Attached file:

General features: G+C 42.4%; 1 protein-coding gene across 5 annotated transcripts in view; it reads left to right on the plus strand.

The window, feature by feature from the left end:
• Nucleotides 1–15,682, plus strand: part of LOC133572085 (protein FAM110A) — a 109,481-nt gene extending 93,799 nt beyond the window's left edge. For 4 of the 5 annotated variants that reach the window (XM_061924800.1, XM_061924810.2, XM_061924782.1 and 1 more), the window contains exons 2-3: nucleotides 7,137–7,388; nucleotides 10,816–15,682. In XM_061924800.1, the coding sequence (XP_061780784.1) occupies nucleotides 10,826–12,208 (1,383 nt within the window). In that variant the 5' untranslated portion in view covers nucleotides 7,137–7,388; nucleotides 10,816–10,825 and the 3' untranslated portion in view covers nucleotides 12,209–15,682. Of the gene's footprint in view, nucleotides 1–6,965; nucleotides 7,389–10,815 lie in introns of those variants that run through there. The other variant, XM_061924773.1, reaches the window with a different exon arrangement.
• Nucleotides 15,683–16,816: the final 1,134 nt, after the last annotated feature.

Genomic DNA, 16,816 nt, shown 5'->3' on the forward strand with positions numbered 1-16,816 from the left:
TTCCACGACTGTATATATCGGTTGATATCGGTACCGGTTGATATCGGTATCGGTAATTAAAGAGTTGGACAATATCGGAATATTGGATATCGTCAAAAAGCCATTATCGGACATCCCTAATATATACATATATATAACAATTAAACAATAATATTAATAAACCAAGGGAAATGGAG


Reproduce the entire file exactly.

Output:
General features: G+C 42.4%; 1 protein-coding gene across 5 annotated transcripts in view; it reads left to right on the plus strand.

The window, feature by feature from the left end:
• Nucleotides 1–15,682, plus strand: part of LOC133572085 (protein FAM110A) — a 109,481-nt gene extending 93,799 nt beyond the window's left edge. For 4 of the 5 annotated variants that reach the window (XM_061924800.1, XM_061924810.2, XM_061924782.1 and 1 more), the window contains exons 2-3: nucleotides 7,137–7,388; nucleotides 10,816–15,682. In XM_061924800.1, the coding sequence (XP_061780784.1) occupies nucleotides 10,826–12,208 (1,383 nt within the window). In that variant the 5' untranslated portion in view covers nucleotides 7,137–7,388; nucleotides 10,816–10,825 and the 3' untranslated portion in view covers nucleotides 12,209–15,682. Of the gene's footprint in view, nucleotides 1–6,965; nucleotides 7,389–10,815 lie in introns of those variants that run through there. The other variant, XM_061924773.1, reaches the window with a different exon arrangement.
• Nucleotides 15,683–16,816: the final 1,134 nt, after the last annotated feature.

Genomic DNA, 16,816 nt, shown 5'->3' on the forward strand with positions numbered 1-16,816 from the left:
TTCCACGACTGTATATATCGGTTGATATCGGTACCGGTTGATATCGGTATCGGTAATTAAAGAGTTGGACAATATCGGAATATTGGATATCGTCAAAAAGCCATTATCGGACATCCCTAATATATACATATATATAACAATTAAACAATAATATTAATAAACCAAGGGAAATGGAG